Wednesday, April 11, 2018

Movie Review: Chappaquiddick

Chappaquiddick **** / *****
Directed by: John Curran.
Written by: Taylor Allen & Andrew Logan.
Starring: Jason Clarke (Ted Kennedy), Kate Mara (Mary Jo Kopechne), Ed Helms (Joe Gargan), Bruce Dern (Joseph P. Kennedy Sr.), Jim Gaffigan (Paul F. Markham), Taylor Nichols (Ted Sorensen), Clancy Brown (Robert McNamara), Lexie Roth (Nance Lyons), John Fiore (Chief Arena), Andria Blackman (Joan Bennett Kennedy), Tamara Hickey (Marilyn Richards), Alison Wachtler (Liz Trotta).
What really happened on Chappaquiddick on July 18, 1969 will never truly be known – only two people know the truth, and one of them died that night before they could tell it. The movie Chappaquiddick, is more interested in the other one – Senator Ted Kennedy (Jason Clarke), the only surviving Kennedy brother at the time, who is probably going to run for President in 1972. That night, he and some friends held a “reunion” for the Boiler Room girls – young, single women who worked on Bobby Kennedy’s campaign up until he was assassinated, at a house owned by the Kennedys. Late that night, Ted and one of those women – Mary Jo Kopechne (Kate Mara) went for a drive. Eventually, Kennedy would take a wrong turn, and crash his car into a lake. He got out, and Mary Jo did not. He wouldn’t report the accident until the next morning. Some of the rescuers believe that had it been reported that night, they could have saved Mary Jo.
As a film, Chappaquiddick probably does the smart thing, and basically sticks to the facts that are known, and avoids most of the gossip. Kennedy’s excuse for not reporting the accident is that he had a concussion and was in a state of shock – and it wasn’t until the next morning that he realized what had happened, and then immediately called it in. The movie doesn’t really buy that story (no one really does) – nor does it buy Kennedy’s story that he swam back to the mainland that night. But for the most part, it avoids all the scandalous gossip about affairs and drinking, etc. that have swirled around the case in the decades since. In a very real way, it doesn’t need them.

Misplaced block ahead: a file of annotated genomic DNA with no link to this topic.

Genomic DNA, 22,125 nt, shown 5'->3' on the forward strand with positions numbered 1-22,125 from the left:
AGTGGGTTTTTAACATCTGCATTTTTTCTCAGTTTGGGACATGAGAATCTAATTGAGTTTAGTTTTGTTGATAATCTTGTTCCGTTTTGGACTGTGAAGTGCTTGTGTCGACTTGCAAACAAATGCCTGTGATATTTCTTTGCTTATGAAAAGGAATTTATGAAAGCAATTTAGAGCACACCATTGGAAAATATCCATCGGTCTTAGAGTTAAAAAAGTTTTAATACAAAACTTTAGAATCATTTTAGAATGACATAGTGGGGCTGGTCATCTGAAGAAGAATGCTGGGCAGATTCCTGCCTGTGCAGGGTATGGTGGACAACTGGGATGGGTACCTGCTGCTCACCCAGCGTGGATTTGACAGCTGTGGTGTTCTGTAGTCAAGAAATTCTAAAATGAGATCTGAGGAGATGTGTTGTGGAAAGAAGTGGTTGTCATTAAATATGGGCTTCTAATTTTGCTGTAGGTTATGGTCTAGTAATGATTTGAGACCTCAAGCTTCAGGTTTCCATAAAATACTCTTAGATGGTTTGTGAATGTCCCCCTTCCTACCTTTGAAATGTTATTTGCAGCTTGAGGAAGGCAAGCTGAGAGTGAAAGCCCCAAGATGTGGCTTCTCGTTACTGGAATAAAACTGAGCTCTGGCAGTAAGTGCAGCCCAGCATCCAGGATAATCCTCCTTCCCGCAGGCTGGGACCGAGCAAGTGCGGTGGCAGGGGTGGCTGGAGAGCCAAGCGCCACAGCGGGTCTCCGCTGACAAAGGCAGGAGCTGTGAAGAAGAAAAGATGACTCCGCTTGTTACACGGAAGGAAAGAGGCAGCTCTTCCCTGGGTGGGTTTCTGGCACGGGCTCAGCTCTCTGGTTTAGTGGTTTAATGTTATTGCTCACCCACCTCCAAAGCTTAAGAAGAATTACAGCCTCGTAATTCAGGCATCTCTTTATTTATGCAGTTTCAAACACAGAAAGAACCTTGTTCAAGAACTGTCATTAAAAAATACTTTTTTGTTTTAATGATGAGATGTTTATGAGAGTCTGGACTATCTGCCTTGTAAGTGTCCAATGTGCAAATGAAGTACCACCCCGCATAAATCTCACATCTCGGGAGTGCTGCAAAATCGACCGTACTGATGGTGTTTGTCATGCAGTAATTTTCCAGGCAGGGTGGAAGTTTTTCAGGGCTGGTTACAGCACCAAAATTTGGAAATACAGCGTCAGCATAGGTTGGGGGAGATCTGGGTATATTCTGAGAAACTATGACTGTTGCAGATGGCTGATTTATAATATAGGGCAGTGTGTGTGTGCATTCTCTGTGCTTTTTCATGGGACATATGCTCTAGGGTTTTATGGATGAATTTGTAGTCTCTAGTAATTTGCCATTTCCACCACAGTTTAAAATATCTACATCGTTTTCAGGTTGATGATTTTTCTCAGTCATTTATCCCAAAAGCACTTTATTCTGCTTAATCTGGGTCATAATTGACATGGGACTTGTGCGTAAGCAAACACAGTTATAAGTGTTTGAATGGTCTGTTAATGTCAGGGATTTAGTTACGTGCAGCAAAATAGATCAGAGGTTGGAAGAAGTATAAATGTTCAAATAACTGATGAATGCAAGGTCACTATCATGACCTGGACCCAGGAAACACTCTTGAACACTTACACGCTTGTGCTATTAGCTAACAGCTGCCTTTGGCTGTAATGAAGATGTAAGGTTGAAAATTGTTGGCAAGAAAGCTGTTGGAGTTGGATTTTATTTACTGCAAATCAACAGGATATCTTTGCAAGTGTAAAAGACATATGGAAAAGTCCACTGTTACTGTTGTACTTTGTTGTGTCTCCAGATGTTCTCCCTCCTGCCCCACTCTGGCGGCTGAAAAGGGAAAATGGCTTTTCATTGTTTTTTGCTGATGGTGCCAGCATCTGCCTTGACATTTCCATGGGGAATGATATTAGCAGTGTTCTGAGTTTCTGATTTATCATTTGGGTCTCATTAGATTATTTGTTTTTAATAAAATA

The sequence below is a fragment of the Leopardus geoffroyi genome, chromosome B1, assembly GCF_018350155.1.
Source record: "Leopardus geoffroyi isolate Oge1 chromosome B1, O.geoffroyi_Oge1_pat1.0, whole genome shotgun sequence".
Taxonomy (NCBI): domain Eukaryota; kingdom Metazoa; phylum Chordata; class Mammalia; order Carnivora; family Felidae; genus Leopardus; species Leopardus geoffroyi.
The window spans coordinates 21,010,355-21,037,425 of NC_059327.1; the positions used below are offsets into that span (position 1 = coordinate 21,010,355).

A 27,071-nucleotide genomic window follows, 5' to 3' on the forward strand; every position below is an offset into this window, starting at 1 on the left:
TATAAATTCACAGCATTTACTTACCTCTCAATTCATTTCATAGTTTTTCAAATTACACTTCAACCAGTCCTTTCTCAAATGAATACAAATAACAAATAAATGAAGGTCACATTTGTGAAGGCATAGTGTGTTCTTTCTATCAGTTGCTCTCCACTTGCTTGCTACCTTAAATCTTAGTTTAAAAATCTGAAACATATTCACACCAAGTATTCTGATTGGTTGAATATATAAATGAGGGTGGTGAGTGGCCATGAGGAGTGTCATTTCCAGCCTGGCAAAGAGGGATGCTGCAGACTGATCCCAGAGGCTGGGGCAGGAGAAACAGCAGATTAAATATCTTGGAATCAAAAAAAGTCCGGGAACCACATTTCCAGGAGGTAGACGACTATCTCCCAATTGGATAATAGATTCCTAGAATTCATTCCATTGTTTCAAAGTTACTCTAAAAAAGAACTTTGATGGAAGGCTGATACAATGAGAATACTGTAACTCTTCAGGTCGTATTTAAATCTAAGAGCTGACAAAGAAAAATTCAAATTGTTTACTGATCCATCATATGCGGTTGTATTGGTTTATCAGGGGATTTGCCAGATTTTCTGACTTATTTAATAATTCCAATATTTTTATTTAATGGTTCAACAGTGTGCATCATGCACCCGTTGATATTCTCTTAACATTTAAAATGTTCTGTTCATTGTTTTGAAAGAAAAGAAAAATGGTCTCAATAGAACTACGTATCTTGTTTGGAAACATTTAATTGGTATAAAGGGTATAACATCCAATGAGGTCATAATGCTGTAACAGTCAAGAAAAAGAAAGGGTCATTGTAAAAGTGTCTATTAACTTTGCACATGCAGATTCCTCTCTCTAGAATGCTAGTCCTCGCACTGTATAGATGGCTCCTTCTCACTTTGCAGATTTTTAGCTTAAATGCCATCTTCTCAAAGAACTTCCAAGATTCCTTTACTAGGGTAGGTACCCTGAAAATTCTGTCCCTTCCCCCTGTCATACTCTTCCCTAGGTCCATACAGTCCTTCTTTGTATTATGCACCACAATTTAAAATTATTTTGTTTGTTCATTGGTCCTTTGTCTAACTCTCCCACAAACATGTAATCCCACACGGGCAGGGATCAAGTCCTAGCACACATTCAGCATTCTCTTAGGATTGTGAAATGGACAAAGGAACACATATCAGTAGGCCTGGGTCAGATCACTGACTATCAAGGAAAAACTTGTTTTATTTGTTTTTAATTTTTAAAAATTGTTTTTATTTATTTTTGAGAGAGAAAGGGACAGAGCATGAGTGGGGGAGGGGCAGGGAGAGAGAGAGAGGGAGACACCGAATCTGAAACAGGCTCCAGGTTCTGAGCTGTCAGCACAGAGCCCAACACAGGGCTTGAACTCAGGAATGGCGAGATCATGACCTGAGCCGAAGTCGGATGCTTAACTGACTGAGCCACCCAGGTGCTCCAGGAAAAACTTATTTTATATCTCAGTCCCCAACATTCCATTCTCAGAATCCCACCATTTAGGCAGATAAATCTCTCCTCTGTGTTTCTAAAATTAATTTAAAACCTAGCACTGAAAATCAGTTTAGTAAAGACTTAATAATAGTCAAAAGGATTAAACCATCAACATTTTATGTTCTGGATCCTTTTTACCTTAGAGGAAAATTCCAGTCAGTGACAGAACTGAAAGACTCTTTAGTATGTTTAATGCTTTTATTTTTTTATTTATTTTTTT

As played by Jason Clarke, Ted Kennedy is pretty much the personification of privilege. He isn’t quite the Fredo of the family – but he is still the type of guy who at the age of 37 can say to his father – and mean it – that he wants to be a great man, but needs to figure out who he is first – even though at this point, he is a US Senator, and perhaps his party’s frontrunner for the Presidential nomination. Whether what happened was just a tragic accident, and Kennedy really did do nothing wrong or not, what becomes clear through the film is that Kennedy got away with something because he was a Kennedy. He was basically able to walk away from an accident that left someone dead and never get questioned about it. Most of the movie is devoted to why that is – that basically, because he was a Kennedy, Teddy had access to a war room of lawyers and PR people, and people who had all sort of connections who could basically get this all to go away.
As Kennedy, Jason Clarke delivers one of his best performances to date. He captures Kennedy – was affable and charming, but not as affable and charming as Jack, smart, but not as smart as Bobby. He still lives in fear of his father – Joe Sr. (Bruce Dern), although he’s now confined to a wheelchair, and can barely speak (his one word response to Teddy when he confesses what happened is “Alibi” – which tells you all you need to know about Joe Kennedy Sr.
I do wish that the film had find more time to make Mary Jo Kopechne more than just “the girl” in this film. Kate Mara is a fine actress, and she does a good job in this role, making the most of her few brief scenes, making Mary Jo sympathetic, smart and thoughtful (and not the person all that gossip made her out to be). Yet, when Chappaquiddick is brought up – even today – it’s mostly in relation to how it cost Teddy Kennedy the White House (he didn’t run in 1972 – but did run for the nomination in 1980, and lost – although he remained in the Senate until his death in 2009) – but it’s important to remember that she lost her life. This is basically the point that Joe Gargan (Ed Helms), a Kennedy cousin, and Teddy’s conscience in this movie, makes to him over and over – but is lost on Kennedy, who can only look at what this is going to do to him, and how he can get out of it. The film is a fascinating, disturbing look at privilege – which is why it’s still relevant nearly 50 years later.

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